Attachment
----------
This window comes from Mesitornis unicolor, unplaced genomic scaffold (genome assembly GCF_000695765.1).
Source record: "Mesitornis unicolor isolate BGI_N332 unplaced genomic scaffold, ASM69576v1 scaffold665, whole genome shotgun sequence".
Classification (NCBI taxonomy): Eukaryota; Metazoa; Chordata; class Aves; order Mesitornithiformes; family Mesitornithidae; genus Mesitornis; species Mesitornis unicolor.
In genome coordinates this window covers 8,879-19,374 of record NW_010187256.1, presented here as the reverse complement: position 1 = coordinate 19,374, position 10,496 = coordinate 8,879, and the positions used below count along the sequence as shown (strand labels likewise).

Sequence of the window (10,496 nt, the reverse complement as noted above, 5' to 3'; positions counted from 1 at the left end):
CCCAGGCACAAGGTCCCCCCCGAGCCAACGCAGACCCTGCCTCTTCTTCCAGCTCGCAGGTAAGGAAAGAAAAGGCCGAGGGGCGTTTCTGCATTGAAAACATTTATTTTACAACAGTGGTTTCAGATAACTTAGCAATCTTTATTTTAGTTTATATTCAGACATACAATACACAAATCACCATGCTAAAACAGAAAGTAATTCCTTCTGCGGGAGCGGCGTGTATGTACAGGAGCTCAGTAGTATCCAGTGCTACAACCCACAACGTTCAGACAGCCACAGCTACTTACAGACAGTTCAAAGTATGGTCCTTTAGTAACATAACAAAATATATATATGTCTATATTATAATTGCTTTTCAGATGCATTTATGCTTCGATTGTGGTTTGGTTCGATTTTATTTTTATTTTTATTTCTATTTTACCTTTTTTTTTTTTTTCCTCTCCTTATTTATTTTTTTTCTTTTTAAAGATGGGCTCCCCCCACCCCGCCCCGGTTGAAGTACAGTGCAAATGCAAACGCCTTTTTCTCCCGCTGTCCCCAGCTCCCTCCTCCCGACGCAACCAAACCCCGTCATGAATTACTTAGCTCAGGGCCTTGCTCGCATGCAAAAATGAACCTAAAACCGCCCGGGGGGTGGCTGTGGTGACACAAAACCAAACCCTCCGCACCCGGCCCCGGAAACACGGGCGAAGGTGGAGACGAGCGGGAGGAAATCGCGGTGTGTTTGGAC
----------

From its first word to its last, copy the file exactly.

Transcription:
This window comes from Mesitornis unicolor, unplaced genomic scaffold (genome assembly GCF_000695765.1).
Source record: "Mesitornis unicolor isolate BGI_N332 unplaced genomic scaffold, ASM69576v1 scaffold665, whole genome shotgun sequence".
Classification (NCBI taxonomy): Eukaryota; Metazoa; Chordata; class Aves; order Mesitornithiformes; family Mesitornithidae; genus Mesitornis; species Mesitornis unicolor.
In genome coordinates this window covers 8,879-19,374 of record NW_010187256.1, presented here as the reverse complement: position 1 = coordinate 19,374, position 10,496 = coordinate 8,879, and the positions used below count along the sequence as shown (strand labels likewise).

Sequence of the window (10,496 nt, the reverse complement as noted above, 5' to 3'; positions counted from 1 at the left end):
CCCAGGCACAAGGTCCCCCCCGAGCCAACGCAGACCCTGCCTCTTCTTCCAGCTCGCAGGTAAGGAAAGAAAAGGCCGAGGGGCGTTTCTGCATTGAAAACATTTATTTTACAACAGTGGTTTCAGATAACTTAGCAATCTTTATTTTAGTTTATATTCAGACATACAATACACAAATCACCATGCTAAAACAGAAAGTAATTCCTTCTGCGGGAGCGGCGTGTATGTACAGGAGCTCAGTAGTATCCAGTGCTACAACCCACAACGTTCAGACAGCCACAGCTACTTACAGACAGTTCAAAGTATGGTCCTTTAGTAACATAACAAAATATATATATGTCTATATTATAATTGCTTTTCAGATGCATTTATGCTTCGATTGTGGTTTGGTTCGATTTTATTTTTATTTTTATTTCTATTTTACCTTTTTTTTTTTTTTCCTCTCCTTATTTATTTTTTTTCTTTTTAAAGATGGGCTCCCCCCACCCCGCCCCGGTTGAAGTACAGTGCAAATGCAAACGCCTTTTTCTCCCGCTGTCCCCAGCTCCCTCCTCCCGACGCAACCAAACCCCGTCATGAATTACTTAGCTCAGGGCCTTGCTCGCATGCAAAAATGAACCTAAAACCGCCCGGGGGGTGGCTGTGGTGACACAAAACCAAACCCTCCGCACCCGGCCCCGGAAACACGGGCGAAGGTGGAGACGAGCGGGAGGAAATCGCGGTGTGTTTGGAC